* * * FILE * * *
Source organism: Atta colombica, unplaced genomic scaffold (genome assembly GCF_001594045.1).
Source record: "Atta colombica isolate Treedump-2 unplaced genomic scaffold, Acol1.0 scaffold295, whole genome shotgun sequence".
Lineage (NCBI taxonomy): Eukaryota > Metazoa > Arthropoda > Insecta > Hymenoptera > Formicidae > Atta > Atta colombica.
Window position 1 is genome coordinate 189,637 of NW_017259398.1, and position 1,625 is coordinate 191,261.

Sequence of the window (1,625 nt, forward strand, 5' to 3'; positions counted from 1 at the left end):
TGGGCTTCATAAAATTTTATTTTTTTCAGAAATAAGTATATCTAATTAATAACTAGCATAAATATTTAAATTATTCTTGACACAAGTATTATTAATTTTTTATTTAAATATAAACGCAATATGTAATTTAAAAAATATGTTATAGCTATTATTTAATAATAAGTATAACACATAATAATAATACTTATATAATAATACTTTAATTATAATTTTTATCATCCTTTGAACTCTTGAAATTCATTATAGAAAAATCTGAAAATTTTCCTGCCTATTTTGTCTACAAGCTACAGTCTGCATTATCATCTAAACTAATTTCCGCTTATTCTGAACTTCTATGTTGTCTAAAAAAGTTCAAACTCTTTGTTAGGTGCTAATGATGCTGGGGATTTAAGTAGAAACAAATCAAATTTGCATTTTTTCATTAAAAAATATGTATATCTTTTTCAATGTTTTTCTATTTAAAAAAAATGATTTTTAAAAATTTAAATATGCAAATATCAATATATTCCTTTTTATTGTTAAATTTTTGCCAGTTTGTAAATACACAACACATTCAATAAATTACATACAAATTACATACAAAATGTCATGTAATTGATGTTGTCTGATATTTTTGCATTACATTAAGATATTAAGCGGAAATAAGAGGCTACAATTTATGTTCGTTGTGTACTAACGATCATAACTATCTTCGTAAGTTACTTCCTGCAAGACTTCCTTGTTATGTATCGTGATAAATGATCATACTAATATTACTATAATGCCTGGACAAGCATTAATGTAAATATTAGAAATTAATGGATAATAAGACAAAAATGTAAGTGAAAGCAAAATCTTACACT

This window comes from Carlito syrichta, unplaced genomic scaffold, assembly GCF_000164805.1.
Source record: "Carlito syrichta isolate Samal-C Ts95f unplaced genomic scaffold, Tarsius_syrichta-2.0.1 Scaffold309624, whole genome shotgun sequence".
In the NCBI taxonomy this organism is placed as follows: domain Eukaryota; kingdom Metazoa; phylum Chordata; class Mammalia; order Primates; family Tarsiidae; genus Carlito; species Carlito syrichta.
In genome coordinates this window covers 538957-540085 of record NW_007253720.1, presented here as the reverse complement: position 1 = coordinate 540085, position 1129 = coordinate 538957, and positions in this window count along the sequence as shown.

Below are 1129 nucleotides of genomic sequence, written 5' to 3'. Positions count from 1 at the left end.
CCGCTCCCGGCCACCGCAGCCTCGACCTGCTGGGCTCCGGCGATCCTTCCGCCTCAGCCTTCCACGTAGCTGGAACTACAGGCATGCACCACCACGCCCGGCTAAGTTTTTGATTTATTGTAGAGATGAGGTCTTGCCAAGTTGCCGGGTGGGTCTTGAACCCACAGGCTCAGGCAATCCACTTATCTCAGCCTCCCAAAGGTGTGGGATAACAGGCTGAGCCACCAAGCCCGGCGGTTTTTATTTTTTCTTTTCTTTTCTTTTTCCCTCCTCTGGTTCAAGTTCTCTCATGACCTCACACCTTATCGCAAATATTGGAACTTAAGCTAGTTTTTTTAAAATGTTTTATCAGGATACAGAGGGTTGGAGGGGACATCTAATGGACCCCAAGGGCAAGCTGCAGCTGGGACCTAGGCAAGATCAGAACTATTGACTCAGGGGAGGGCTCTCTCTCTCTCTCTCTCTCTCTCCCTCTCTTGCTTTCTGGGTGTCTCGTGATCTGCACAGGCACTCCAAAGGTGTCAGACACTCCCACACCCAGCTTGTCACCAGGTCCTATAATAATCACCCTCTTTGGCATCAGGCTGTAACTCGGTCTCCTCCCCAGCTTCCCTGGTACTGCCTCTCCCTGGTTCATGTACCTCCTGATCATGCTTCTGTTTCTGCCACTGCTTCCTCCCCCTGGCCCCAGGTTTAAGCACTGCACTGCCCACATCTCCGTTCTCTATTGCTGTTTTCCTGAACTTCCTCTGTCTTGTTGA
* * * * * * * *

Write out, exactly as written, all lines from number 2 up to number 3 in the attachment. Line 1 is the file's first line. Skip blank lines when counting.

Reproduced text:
Source record: "Atta colombica isolate Treedump-2 unplaced genomic scaffold, Acol1.0 scaffold295, whole genome shotgun sequence".
Lineage (NCBI taxonomy): Eukaryota > Metazoa > Arthropoda > Insecta > Hymenoptera > Formicidae > Atta > Atta colombica.